MIDLAND, Texas (CN) - French energy giant Total wants the Federal Energy Regulatory Commission's allegations against it tried by a federal jury before the FERC can levy "hundreds of millions of dollars" in civil penalties in administrative hearings.
Houston-based subsidiary Total Gas and Power North America and energy traders Aaron Hall and Therese Tran sued the FERC, its four commissioners and administrative law Judge Carmen A. Cintron in Federal Court on Jan. 27.
The plaintiffs believe FERC is planning to charge them with violating the Natural Gas Act. They say the agency's enforcement action is unlawful, as it is will be from FERC's "own officers and employees" who "serve as prosecutors, judge and jury."
(Similar lawsuits have been filed recently against the Securities and Exchange Commission and its administrative hearings.)
"FERC seeks to deprive plaintiffs of vast sums by forcing them through an administrative adjudicatory process that is not authorized by law, violates the separation of powers, and is bereft of the basic constitutional protections that are guaranteed to all private parties when the government seeks to take their property," Total's 51-page complaint states.
"FERC's in-house adjudication process flips the burden of proof, denies litigants basic procedural rights, and assigns the adjudication of law and facts to ALJs who are themselves FERC officers, whose appointments violate the Constitution, and who work in offices located just a few feet away from those of the Commissioners."
Total says hearsay is "routinely admitted" in FERC proceedings and that the accused are deprived of the right to confront testifying witnesses.
It says FERC's administrative hearings do not apply federal rules of evidence or civil procedure and unfairly exclude relevant evidence by the accused that would be allowed in federal court.
It wants the allegations adjudicated first before a federal judge, who will provide the "basic procedural protections" to which the plaintiffs are entitled.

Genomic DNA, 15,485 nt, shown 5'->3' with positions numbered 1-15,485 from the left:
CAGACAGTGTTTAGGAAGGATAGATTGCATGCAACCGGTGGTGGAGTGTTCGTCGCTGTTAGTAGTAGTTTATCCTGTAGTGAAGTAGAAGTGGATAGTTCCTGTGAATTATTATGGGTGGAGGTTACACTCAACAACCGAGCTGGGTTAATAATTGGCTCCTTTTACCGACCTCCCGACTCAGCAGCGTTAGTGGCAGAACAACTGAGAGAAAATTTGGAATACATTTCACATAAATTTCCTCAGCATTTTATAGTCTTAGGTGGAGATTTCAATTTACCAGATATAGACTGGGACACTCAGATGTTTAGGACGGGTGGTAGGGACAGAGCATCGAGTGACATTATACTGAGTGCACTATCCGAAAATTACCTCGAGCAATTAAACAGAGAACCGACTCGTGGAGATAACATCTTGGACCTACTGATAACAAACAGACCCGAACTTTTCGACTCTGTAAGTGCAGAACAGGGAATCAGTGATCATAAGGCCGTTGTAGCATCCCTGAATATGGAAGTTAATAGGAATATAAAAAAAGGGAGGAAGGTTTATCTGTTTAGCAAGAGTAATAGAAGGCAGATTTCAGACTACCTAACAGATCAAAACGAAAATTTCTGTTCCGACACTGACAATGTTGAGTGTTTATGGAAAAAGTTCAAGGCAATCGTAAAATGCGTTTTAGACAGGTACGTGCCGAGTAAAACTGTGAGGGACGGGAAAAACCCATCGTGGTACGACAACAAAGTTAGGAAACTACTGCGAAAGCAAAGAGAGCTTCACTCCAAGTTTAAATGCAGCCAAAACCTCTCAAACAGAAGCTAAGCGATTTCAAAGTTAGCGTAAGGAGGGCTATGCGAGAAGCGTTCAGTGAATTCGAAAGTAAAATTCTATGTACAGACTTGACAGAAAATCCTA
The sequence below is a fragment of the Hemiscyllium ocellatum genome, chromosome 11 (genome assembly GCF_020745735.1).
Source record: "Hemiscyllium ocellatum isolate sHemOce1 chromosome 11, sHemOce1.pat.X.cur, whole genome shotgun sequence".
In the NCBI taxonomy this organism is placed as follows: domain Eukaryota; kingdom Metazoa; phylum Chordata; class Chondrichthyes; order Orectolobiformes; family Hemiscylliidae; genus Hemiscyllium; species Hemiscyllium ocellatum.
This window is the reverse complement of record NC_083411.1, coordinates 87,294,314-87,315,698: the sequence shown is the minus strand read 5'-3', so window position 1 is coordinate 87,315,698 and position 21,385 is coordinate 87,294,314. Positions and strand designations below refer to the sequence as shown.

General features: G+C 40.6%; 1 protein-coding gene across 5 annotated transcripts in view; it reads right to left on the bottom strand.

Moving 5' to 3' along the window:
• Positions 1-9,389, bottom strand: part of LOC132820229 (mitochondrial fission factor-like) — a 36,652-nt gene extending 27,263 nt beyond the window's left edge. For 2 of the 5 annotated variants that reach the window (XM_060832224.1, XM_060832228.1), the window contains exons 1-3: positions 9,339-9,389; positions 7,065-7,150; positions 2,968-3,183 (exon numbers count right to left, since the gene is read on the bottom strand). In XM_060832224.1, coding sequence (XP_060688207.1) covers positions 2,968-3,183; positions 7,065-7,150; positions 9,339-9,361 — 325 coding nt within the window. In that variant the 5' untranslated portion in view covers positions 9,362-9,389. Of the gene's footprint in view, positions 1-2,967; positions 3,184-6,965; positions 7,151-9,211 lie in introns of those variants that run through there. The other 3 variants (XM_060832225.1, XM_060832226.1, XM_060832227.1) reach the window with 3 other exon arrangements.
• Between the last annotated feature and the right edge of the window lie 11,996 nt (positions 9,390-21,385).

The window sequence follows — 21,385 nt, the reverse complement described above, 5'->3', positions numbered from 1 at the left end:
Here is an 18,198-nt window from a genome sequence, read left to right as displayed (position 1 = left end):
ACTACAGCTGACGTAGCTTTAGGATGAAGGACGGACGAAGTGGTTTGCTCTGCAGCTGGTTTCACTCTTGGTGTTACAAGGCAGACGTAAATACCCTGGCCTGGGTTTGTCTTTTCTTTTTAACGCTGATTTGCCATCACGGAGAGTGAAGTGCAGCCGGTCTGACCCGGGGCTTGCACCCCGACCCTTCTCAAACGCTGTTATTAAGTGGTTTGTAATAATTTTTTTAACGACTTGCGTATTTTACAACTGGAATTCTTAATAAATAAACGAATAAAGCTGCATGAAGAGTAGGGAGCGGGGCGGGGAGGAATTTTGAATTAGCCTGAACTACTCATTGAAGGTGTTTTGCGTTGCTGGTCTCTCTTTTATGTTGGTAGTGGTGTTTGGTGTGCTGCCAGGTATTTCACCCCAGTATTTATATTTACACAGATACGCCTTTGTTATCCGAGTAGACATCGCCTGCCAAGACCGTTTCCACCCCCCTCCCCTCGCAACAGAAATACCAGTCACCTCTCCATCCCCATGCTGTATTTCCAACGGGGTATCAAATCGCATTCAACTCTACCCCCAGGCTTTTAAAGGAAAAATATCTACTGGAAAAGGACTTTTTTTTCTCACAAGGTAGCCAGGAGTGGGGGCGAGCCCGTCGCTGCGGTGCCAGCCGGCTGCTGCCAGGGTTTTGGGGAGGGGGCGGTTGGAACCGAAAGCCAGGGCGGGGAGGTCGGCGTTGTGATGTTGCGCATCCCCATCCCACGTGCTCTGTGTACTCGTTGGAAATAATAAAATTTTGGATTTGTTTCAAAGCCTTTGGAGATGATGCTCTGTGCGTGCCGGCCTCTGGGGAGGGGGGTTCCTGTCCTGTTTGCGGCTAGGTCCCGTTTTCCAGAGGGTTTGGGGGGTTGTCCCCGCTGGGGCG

"The NGA [Natural Gas Act] guarantees plaintiffs' right to have a federal court - not a FERC officer - adjudicate whether they have violated the NGA," the complaint states. "From the time of its enactment and continuing to the present, the NGA has granted federal district courts 'exclusive jurisdiction of violations of' the NGA or its implementing regulations."
When Congress added the civil penalty provisions to the Act in 2005, Congress retained federal courts' exclusive jurisdiction over violations, the plaintiffs say.
"Despite Congress's explicit delineation of these separate roles for FERC and the federal courts, FERC contends that the NGA gives it discretion to eschew federal district courts entirely, deprive accused parties of their statutory right to an Article III tribunal, and instead force them to defend themselves in an unlawful ALJ adjudicative proceeding that lacks many of the most basic constitutionally required procedural protections routinely available in federal court," the complaint states. "FERC's in-house proceeding can result in fines of up to $1,000,000 per day per violation, without due process under the law."
FERC declined to comment on the lawsuit Monday afternoon.
The plaintiffs seek declaratory judgment and a jury trial of FERC's allegations. They are represented by William B. Dawson with Gibson Dunn in Dallas.Follow @davejourno
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